This is an exciting and rewarding time to begin a career in biomedical research. The pace of scientific discovery is breathtaking. Endless opportunities exist for our graduates as they begin their careers.
Extraordinary research opportunities are available within the Department of Microbiology and Immunology and collaborative research units including the Division of Infectious Disease and HIV Medicine in the areas of:
- Molecular and human genetics
- Malarial and bacterial pathogenesis
- Emerging disease and biodefense
- Opportunistic infections
- Experimental therapeutics and diagnostics
- Cancer biology
Continued advances in technology and collaborative interdisciplinary research between basic and clinical scientists will be the key to innovation and new discovery in the next decade. Research conducted within the department will be of tremendous importance to the growing national and international health care needs.
We are committed to understanding molecular mechanisms of infectious diseases within the human population and the development of strategies to prevent and/or treat these acute, chronic, and latent infectious diseases.
The research programs of our faculty are funded by the National Institute of Allergy and Infectious Disease, National Institute of Neurological Disorders and Stroke, National Cancer Institute, National Institute of Child Health and Human Development, National Institute of General Medical Science and the National Multiple Sclerosis Society.
For more information on individual faculty members, their research interests, and training opportunities offered by our outstanding faculty, please explore the department's web page through the links at the left.
News and Announcements
In CD4 Hunter™, players enter the bloodstream as an HIV particle, hunting for and infecting CD4+ T cells, which are the white blood cells of the adaptive immune system. Another game, Malaria Invasion™, enables users to learn more about malaria by following Plasmo the Invader™ (named after the parasite Plasmodium) on his quest to infect a human. Researchers Brian Wigdahl, PhD, and Sandra Urdaneta-Hartmann, MD, PhD, MBA, from Drexel’s Institute for Molecular Medicine and Infectious Disease, expect to use these games as supplementary teaching tools for graduate students and undergraduates in advanced-level courses. Read more.
Lying inside a freezer in Drexel’s College of Medicine are 500 dead, mourned by no one. The deer ticks, dog ticks, lone star ticks and other tiny parasites in the diminutive morgue traveled from nearly every state in the country to reach this resting place. They arrived in baggies or cookie tins or what-have-you, scooped from meadows and forests by helpful volunteers responding to a “call for specimens” on Drexel’s website that was posted by Kayla Socarrás, a doctoral student studying microbiology and immunology. Each tick contains multitudes of smaller organisms — a grab-bag of the pathogenic bacteria that make tick bites so hazardous. Read more.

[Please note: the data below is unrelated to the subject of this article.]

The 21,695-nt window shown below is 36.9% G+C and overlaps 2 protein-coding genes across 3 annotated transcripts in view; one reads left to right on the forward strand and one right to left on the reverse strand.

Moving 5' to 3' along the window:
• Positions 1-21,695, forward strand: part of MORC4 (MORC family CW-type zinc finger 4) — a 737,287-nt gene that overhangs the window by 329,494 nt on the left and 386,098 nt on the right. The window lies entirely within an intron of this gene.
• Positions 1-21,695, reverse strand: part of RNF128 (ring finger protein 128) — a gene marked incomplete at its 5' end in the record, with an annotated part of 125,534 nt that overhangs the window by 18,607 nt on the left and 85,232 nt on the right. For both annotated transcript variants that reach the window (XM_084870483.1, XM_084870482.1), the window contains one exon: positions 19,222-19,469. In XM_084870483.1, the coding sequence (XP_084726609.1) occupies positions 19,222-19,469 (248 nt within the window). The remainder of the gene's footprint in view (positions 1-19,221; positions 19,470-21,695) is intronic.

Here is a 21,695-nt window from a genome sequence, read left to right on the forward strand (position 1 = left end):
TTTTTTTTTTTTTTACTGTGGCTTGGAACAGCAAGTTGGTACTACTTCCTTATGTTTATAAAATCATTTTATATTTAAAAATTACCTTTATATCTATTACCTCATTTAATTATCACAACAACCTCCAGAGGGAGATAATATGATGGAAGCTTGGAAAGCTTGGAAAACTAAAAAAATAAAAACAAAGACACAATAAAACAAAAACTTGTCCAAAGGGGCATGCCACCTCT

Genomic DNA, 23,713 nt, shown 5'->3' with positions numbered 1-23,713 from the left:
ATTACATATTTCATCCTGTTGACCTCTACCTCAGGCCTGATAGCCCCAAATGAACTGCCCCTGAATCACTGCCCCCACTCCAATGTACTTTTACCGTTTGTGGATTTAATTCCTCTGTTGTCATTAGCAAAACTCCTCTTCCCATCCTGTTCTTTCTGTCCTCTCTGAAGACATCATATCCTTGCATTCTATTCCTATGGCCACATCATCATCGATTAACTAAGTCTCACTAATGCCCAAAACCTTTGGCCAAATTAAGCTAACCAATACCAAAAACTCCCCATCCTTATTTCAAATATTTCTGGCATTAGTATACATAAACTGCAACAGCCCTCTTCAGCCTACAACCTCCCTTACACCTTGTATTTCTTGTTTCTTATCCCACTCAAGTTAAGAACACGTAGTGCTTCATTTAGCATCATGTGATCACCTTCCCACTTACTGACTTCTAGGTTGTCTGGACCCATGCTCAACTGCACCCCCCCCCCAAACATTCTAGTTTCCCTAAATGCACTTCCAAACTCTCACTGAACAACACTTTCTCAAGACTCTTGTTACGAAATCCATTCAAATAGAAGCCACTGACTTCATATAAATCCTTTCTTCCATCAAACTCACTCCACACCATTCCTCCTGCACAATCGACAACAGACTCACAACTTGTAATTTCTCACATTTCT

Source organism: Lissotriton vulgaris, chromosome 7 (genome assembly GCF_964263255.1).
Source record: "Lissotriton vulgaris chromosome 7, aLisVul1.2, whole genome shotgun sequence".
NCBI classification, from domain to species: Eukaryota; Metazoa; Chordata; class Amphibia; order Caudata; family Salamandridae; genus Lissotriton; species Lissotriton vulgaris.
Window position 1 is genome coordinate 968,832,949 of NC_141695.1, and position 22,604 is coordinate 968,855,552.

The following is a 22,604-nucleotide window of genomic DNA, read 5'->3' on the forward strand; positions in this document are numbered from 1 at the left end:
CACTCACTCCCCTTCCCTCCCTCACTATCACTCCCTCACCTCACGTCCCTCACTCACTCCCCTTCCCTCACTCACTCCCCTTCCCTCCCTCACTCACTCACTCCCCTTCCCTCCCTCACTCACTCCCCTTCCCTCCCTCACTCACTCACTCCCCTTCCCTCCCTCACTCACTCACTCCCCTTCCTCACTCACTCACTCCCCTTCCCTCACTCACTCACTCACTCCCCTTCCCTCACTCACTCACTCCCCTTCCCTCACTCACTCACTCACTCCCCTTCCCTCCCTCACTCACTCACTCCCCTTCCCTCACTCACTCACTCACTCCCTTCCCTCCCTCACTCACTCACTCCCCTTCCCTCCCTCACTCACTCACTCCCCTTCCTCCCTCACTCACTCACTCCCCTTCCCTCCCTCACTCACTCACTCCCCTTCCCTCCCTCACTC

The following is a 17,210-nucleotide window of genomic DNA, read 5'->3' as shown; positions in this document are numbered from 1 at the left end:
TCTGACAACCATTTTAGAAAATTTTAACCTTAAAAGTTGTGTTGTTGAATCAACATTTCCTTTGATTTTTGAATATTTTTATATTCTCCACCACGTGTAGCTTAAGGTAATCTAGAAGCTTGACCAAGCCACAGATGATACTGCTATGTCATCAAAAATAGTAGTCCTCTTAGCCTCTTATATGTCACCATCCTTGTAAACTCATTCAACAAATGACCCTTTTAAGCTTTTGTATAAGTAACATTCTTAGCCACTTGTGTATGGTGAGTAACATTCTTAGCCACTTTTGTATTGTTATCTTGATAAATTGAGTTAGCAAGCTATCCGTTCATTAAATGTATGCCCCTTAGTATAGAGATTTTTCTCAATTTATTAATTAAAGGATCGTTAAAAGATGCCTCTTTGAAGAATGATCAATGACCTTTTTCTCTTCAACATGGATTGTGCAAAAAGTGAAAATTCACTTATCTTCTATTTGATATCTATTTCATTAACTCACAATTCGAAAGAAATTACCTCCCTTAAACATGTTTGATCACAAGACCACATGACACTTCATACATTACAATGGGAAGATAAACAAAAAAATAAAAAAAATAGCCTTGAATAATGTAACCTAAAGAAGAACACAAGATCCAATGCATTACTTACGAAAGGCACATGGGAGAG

Michael Nonnemacher, PhD, can remember when, as a teenage science geek, he would tell his friends that someday he'd find a cure for AIDS. "Back in the 1980s and 1990s, we knew so little about the disease, and I was naïve about what it really meant to be able to accomplish such a thing," says the associate professor in Microbiology & Immunology. As a graduate student at Penn State University, Nonnemacher started working with Brian Wigdahl, PhD, examining how genetic variations of HIV might impact proteins important for the virus's replication in immune cells. When Wigdahl was recruited to Drexel, Nonnemacher went with him. Read more.
Vanessa Pirrone, PhD '09, was a high school science teacher when she first studied HIV with her students — a formative moment in her decision to go back to school and pursue a research career. "We read a book about the discovery of the HIV virus in the 1980s, and I found it fascinating — namely, the idea of identifying an infectious disease that is afflicting so many people," says the assistant professor in the Department of Microbiology & Immunology. "I wanted to know how you identify a disease like that, and how you delve deeper to understand the mechanisms at work." Read more.
Malaria Invasion Receives Gold Medal
Congratulations to the Department of Microbiology & Immunology and the Institute for Molecular Medicine & Infectious Disease, whose game Malaria Invasion was awarded a gold medal by the 2019 International Serious Play Award program! Dr. Mary Ann Comunale, creative director, and Dr. Sandra Urdaneta-Hartmann, project director, will be traveling to the Serious Play Conference, where they will present game-based learning research and accept the award. John Harvey, a co-op student hired by the Institute and funded in part by the Steinbright Career Development Center, shares in the award as part of the game design team and game developer. John is currently a senior in the Westphal College of Media Arts & Design program.
2019 Mary Dewitt Pettit Fellowship Awarded to Dr. Comunale
Mary Ann Comunale, assistant professor in the Department of Microbiology & Immunology and director of the department's Center for Scientific Communication and Outreach, received the 2019 Mary Dewitt Pettit Fellowship. Originally established jointly by the Trust Fund of the Alumnae/i Association of WMC/MCP and the estate of Mary DeWitt Pettit, MD, and donated by the Trust Fund to Drexel University in 2015, this $10,000 fellowship supports research or other special projects of junior female faculty members at the College of Medicine.